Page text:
Nine of the world's biggest electronics and entertainment firms said Friday that they had agreed on a technical format for digital videodiscs, clearing the way to create a multibillion-dollar market.
The firms have said digital videodisc players, a next-generation playback technology for text, sound and images, may replace traditional videocassette recorders and CD-ROM drives for personal computers early in the next century.
The companies agreed in principle in September to set a single standard in order to avoid the type of war over rival formats that plagued VCRs in the 1970s and 1980s.
The firms will "work to position DVD optical discs as the ideal digital storage medium for the age of multimedia," they said in a statement.
This week's final agreement was reached between a group led by Toshiba Corp. and a rival alliance led by Sony Corp. and Philips Electronics.
The pact covers digital videodisc players for video and DVD-ROM drives for personal computer use. The firms said that they hope to agree on a single standard for music players next spring after consulting music companies around the world. Digital videodisc players will be able to play existing compact discs.
Toshiba said it intends to begin selling digital videodisc players in the United States by next September at a price between $500 and $700, while sales in Japan would start later in the fall. It did not say when European sales would start.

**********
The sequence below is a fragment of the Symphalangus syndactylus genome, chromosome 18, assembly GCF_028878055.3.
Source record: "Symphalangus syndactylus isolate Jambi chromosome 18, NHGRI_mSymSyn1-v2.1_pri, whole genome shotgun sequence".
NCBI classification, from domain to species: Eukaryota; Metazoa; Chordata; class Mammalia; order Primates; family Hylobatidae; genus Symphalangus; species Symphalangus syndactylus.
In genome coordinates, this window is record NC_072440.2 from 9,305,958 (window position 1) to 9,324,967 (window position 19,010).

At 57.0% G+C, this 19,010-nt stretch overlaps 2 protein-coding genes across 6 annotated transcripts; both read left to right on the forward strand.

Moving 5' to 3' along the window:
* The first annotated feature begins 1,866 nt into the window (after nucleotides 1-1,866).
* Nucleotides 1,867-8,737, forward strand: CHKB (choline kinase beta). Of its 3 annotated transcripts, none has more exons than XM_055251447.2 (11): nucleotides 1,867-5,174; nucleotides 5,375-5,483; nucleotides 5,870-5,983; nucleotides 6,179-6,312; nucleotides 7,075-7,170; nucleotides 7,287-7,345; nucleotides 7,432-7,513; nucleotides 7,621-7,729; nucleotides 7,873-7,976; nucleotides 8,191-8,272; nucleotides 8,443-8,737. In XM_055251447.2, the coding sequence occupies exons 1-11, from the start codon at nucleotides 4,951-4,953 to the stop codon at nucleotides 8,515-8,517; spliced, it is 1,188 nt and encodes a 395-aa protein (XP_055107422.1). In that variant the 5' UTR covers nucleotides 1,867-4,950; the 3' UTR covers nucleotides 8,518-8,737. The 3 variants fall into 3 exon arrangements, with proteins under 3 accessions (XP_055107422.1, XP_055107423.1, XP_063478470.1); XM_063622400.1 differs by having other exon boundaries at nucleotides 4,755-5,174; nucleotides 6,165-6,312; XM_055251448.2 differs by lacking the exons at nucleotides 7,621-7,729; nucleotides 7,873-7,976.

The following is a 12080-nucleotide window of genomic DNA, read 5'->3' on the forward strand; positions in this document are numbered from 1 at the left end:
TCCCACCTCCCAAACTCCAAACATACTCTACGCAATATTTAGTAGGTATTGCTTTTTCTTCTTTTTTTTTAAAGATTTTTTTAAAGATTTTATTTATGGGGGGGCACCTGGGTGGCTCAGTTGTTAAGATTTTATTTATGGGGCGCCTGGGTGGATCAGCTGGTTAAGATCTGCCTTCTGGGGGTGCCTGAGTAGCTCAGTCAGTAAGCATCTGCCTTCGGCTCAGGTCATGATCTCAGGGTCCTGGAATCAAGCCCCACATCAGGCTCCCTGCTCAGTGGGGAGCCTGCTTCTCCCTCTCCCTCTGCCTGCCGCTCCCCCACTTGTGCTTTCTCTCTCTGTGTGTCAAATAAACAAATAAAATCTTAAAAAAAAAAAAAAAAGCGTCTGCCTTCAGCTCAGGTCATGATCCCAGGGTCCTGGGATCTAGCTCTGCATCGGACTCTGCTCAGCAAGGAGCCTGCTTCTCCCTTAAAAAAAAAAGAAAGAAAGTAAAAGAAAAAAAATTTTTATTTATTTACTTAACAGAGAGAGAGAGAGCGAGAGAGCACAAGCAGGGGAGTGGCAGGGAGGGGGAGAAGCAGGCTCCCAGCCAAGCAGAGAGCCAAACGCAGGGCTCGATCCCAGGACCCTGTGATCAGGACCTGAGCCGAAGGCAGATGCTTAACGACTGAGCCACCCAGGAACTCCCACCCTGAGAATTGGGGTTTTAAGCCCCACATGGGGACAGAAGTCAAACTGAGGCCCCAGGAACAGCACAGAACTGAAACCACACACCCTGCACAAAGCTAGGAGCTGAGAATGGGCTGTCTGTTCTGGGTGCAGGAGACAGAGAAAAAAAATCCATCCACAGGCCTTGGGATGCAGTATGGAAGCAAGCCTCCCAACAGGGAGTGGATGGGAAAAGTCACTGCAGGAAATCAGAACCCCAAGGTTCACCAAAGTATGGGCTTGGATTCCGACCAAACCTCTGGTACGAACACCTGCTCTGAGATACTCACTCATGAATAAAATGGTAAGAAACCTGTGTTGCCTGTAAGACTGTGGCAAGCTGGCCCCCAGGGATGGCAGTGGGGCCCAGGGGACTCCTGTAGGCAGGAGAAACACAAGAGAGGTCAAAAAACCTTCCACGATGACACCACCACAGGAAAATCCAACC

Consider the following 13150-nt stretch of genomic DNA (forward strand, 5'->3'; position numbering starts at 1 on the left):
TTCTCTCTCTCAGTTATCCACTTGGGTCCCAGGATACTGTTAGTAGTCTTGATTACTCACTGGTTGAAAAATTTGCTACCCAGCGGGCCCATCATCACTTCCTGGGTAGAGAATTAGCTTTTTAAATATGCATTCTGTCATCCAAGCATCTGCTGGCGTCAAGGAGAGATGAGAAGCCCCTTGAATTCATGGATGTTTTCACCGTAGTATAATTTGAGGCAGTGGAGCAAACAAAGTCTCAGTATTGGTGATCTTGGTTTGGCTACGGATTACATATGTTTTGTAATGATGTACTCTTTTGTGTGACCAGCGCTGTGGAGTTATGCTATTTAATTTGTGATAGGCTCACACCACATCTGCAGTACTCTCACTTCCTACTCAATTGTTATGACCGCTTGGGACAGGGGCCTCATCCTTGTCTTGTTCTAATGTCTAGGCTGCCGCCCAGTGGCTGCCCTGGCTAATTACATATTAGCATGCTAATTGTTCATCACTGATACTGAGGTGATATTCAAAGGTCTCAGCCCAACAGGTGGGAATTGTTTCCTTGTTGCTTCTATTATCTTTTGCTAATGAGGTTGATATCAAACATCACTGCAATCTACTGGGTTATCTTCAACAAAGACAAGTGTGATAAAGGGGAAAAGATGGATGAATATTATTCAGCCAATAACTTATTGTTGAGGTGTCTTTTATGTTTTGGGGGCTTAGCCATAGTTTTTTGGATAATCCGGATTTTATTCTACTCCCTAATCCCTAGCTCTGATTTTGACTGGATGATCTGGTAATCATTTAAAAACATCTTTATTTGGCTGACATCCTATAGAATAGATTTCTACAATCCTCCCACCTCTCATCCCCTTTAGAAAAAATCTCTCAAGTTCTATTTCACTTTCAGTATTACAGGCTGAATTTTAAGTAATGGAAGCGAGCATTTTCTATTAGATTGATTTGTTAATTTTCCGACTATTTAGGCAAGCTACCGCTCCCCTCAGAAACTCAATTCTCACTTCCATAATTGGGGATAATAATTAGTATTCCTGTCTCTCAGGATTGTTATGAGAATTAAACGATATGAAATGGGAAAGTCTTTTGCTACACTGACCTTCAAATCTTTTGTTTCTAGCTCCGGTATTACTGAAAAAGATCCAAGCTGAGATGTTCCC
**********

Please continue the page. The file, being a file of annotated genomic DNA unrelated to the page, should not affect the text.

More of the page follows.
Digital videodiscs are double-sided optical discs with a diameter of 4.7 inches. They use new laser technology to store up to 4.7 gigabytes of data on each side of the disc, enough to record 133 minutes of film and sound.
Time Warner Inc., a member of the group, plans to introduce 250 movie titles when digital videodisc players are launched.
Toshiba said the group will begin licensing the technology to other firms soon, and the licensing fee will be slightly higher than that for CDs.
Under the agreement in principle, the two groups endorsed Toshiba's double-sided disc structure and error correction protocol and Sony's signal modulation protocols.
In the rivalry over VCRs in the 1970s and 1980s, Sony's Beta format eventually lost the battle for consumer acceptance to Matsushita's VHS format.